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Scientific Investigations Report 2009–5075

Prepared in cooperation with the Upper Elkhorn, Lower Elkhorn, Upper Loup, Lower Loup, Middle Niobrara, Lower Niobrara, Lewis and Clark, and Lower Platte North Natural Resources Districts

Streamflow Simulations and Percolation Estimates Using the Soil and Water Assessment Tool for Selected Basins in North-Central Nebraska, 1940–2005

By Kellan R. Strauch and Joshua I. Linard

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Abstract

The U.S. Geological Survey, in cooperation with the Upper Elkhorn, Lower Elkhorn, Upper Loup, Lower Loup, Middle Niobrara, Lower Niobrara, Lewis and Clark, and Lower Platte North Natural Resources Districts, used the Soil and Water Assessment Tool to simulate streamflow and estimate percolation in north-central Nebraska to aid development of long-term strategies for management of hydrologically connected ground and surface water. Although groundwater models adequately simulate subsurface hydrologic processes, they often are not designed to simulate the hydrologically complex processes occurring at or near the land surface. The use of watershed models such as the Soil and Water Assessment Tool, which are designed specifically to simulate surface and near-subsurface processes, can provide helpful insight into the effects of surface-water hydrology on the groundwater system. The Soil and Water Assessment Tool was calibrated for five stream basins in the Elkhorn-Loup Groundwater Model study area in north-central Nebraska to obtain spatially variable estimates of percolation.

Six watershed models were calibrated to recorded streamflow in each subbasin by modifying the adjustment parameters. The calibrated parameter sets were then used to simulate a validation period; the validation period was half of the total streamflow period of record with a minimum requirement of 10 years. If the statistical and water-balance results for the validation period were similar to those for the calibration period, a model was considered satisfactory. Statistical measures of each watershed model’s performance were variable. These objective measures included the Nash-Sutcliffe measure of efficiency, the ratio of the root-mean-square error to the standard deviation of the measured data, and an estimate of bias. The model met performance criteria for the bias statistic, but failed to meet statistical adequacy criteria for the other two performance measures when evaluated at a monthly time step. A primary cause of the poor model validation results was the inability of the model to reproduce the sustained base flow and streamflow response to precipitation that was observed in the Sand Hills region.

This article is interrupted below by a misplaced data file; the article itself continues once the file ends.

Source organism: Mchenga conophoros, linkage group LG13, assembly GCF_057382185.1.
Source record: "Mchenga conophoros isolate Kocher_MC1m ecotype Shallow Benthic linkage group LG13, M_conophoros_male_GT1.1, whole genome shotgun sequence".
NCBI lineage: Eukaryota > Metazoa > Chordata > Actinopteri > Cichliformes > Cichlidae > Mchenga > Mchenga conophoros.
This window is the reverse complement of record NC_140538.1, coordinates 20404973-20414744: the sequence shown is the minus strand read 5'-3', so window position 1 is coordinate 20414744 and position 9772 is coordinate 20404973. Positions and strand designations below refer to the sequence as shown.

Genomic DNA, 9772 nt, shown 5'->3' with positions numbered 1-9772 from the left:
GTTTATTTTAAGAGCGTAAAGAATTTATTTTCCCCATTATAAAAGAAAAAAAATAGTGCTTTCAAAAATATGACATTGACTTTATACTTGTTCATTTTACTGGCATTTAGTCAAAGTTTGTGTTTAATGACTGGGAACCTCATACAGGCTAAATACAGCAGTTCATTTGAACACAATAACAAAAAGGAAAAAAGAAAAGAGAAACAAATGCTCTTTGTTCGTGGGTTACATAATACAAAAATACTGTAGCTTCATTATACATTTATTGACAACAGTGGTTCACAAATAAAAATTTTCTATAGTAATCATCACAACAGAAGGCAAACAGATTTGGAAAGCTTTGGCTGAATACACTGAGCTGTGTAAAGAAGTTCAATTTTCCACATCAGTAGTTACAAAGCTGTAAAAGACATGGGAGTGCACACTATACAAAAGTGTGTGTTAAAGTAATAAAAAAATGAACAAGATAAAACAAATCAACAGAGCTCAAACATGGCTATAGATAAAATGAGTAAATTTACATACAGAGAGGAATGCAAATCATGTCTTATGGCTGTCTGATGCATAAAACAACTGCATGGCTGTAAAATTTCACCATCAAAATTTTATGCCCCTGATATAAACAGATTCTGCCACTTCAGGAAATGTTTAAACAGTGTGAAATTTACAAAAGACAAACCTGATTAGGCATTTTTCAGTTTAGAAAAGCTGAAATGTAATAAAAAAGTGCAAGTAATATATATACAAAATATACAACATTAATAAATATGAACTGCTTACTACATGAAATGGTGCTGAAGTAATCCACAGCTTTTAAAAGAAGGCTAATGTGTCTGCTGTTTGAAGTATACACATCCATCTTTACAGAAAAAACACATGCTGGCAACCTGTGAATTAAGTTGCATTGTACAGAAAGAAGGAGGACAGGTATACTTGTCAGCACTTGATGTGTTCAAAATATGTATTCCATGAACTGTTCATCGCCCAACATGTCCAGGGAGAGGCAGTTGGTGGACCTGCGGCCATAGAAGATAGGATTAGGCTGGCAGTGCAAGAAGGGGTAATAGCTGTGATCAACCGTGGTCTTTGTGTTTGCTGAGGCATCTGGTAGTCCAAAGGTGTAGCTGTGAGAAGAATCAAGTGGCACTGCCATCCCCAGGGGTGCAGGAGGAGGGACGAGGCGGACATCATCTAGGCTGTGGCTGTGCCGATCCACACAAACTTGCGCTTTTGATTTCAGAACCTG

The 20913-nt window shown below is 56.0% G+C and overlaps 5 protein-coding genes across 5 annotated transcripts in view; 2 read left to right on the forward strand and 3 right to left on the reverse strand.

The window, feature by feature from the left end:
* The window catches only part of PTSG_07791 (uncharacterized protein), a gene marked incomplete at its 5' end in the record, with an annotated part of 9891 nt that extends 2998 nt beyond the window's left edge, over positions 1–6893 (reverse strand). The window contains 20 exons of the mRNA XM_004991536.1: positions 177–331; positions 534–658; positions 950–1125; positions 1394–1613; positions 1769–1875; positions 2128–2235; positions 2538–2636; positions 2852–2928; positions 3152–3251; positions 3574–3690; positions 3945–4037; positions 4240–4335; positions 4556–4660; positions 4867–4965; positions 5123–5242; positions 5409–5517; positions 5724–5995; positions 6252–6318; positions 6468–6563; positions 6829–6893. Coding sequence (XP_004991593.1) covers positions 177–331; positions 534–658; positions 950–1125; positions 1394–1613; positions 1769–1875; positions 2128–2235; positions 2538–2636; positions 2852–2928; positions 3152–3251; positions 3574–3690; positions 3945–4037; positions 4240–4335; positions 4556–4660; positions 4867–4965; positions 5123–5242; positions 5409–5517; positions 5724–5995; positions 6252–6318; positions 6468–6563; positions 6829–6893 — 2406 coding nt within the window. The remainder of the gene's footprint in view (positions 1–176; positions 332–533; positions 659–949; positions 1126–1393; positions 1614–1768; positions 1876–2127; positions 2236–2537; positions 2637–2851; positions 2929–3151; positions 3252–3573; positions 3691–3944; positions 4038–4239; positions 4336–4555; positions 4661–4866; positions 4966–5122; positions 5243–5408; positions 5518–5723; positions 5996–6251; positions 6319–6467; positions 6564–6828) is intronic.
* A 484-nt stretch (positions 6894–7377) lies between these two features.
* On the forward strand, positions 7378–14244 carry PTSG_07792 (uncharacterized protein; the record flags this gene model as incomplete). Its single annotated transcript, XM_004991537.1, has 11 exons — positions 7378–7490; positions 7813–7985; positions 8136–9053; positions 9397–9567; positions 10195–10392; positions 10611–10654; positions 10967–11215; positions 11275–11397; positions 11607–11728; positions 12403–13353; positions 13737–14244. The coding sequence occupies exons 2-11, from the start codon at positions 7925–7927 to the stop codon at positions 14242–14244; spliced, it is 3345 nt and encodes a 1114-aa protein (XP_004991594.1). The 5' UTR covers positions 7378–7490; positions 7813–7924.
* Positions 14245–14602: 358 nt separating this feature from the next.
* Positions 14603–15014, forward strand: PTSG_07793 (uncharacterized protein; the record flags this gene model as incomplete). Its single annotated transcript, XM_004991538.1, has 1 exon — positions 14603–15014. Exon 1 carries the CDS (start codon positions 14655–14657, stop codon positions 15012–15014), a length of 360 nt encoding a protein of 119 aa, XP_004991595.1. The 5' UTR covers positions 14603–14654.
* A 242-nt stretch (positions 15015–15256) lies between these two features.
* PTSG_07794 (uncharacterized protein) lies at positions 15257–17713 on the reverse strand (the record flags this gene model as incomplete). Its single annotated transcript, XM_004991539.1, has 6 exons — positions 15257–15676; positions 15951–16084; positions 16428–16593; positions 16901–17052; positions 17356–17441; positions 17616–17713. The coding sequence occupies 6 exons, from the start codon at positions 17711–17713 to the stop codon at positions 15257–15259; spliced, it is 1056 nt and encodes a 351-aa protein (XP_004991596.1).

The watershed models also were evaluated based on how well they conformed to the annual mass balance (precipitation equals the sum of evapotranspiration, streamflow/runoff, and deep percolation). The model was able to adequately simulate annual values of evapotranspiration, runoff, and precipitation in comparison to reported values, which indicates the model may provide reasonable estimates of annual percolation. Mean annual percolation estimated by the model as basin averages varied within the study area from a maximum of 12.9 inches in the Loup River Basin to a minimum of 1.5 inches in the Shell Creek Basin. Percolation also varied within the studied basins; basin headwaters tended to have greater percolation rates than downstream areas. This variance in percolation rates was mainly was because of the predominance of sandy, highly permeable soils in the upstream areas of the modeled basins.

Posted April 24, 2009

For additional information contact:
Director, USGS Nebraska Water Science Center
5231 South 19 Street
Lincoln, NE 68512
(402) 328–4100
http://ne.water.usgs.gov

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Suggested citation:

Strauch, K.R., Linard, Joshua, 2009 Streamflow simulations and percolation estimates using the Soil and Water Assessment Tool for selected basins in North-Central Nebraska, 1940-2005: U.S. Geological Survey, Scientific Investigations Report 2009–5075, 20 p.



Contents

Abstract

Introduction

Methods

Streamflow Simulation Results

Percolation Estimates

Summary and Conclusions

References Cited


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